Explore more of Kielder Water and Forest Park during your visit at the Kielder Observatory. All year-round, the observatory is the home of star-gazing. Because the light pollution is so minimal at Kielder Forest, it's easy to see the beautiful stars, especially during winter nights if you're looking for galaxies in the north of England. If you want to see the Milky Way, enjoy the observatory in summer. You can even use the telescopes. The Observatory is for teaching, learning and research. You can also see the Dark Skies film, created by Cain Scrimgeour. This is about the dark sky zone that's above Kielder Forest. You can also visit Kielder Castle Visitor Centre, which was formerly a hunting lodge. Explore exhibitions, do some mountain biking and go through the minotaur maze. There's also a café at Kielder Castle to visit, so you can get tasty food and drink during the year. The Kielder Forest Drive is a 12-mile drive from Kielder Castle to Blakehopeburnhaugh on the A68 in the east. It's one of the highest roads, 1500 feet high at Blakehope Nick, where you can see stunning views of Northumberland. While there is a toll, it's well worth it to see the beauty
Walking past Kielder Water, you'll get views of the beautiful man-made reservoir. You also might spot the hydroelectric plant on your visit, England's largest and giving the north of England a constant and plentiful water supply, even during summer. You can also discover the Kielder Salmon Centre. It's the largest conservation Salmon hatchery in England and Wales. The Centre also rears Freshwater pearl mussels, one of the UK's most endangered species, which you can see. Kielder Art and Architecture follows along the Kielder waterside, with sculptures to discover across the route made by local artists. You can also try the Osprey ferry, which is a great way to see Kielder Water. It encircles the full circumference of the Kielder Water. Inside Kielder Forest, The Sky Den is a treehouse up in the sky, with pods and furniture to look over the forest.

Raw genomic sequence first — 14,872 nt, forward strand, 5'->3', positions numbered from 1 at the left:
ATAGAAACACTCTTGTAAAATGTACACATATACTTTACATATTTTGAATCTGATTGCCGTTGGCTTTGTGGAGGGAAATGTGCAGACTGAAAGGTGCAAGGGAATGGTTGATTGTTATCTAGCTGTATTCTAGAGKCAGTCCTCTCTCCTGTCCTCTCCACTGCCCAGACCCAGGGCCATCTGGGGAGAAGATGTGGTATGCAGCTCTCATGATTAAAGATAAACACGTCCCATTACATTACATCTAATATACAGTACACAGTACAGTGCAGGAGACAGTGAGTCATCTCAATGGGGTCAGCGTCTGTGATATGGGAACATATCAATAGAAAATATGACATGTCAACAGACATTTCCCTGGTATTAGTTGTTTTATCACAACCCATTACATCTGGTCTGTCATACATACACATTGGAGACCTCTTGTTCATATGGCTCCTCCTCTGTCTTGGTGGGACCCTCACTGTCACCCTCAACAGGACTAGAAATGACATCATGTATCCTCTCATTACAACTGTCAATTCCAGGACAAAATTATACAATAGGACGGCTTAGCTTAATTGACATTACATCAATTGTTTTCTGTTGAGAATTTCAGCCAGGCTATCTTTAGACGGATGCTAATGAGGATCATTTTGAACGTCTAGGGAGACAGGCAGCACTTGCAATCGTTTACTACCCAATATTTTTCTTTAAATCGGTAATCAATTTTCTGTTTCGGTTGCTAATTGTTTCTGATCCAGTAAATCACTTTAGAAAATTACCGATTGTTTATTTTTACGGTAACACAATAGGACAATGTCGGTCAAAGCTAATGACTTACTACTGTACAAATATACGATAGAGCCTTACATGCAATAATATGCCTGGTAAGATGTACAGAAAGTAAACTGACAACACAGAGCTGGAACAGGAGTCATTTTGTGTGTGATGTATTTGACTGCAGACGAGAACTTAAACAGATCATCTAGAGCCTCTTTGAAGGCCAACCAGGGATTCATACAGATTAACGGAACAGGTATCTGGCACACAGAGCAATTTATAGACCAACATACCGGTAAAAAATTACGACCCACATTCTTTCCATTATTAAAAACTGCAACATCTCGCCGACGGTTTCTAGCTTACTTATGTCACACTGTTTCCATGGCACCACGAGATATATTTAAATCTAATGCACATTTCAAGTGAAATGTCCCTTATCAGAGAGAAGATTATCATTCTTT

Want to eat nearby? The Boat Inn has British pub food and is right next to Kielder Water. Pheasant Inn Restaurant is more of a classic pub in the interior, with stunning stone walls and tasty food. Anglers Arms has lots of vegan options near to Kielder Water and Forest Park. The Black Cock Inn is friendly and welcoming for families, with a cottage-like exterior. Falstone Old School has a classroom interior which is great for tea and cake. The Boe Rigg Restaurant serves food from around the world. There's also delicious cafes and dessert parlours around Kielder Forest to enjoy.
If you want to stay near Kielder Water and Forest Park, there's lodges, camping, cottages and more. For lodges, there's the Kielder Waterside Lodges, the Calvert Kielder Lodges and more including the Landal Kielder Lodges near the Kielder waterside. They're sweet and cosy and in a stunning location. Camping and caravanning are great for having a place to relax that's close to the forest. For catered options at Kielder Water and Forest Park, there's the great BnB's and hotels nearby.
Please follow the latest government guidelines if travelling by public transport.Government Guidelines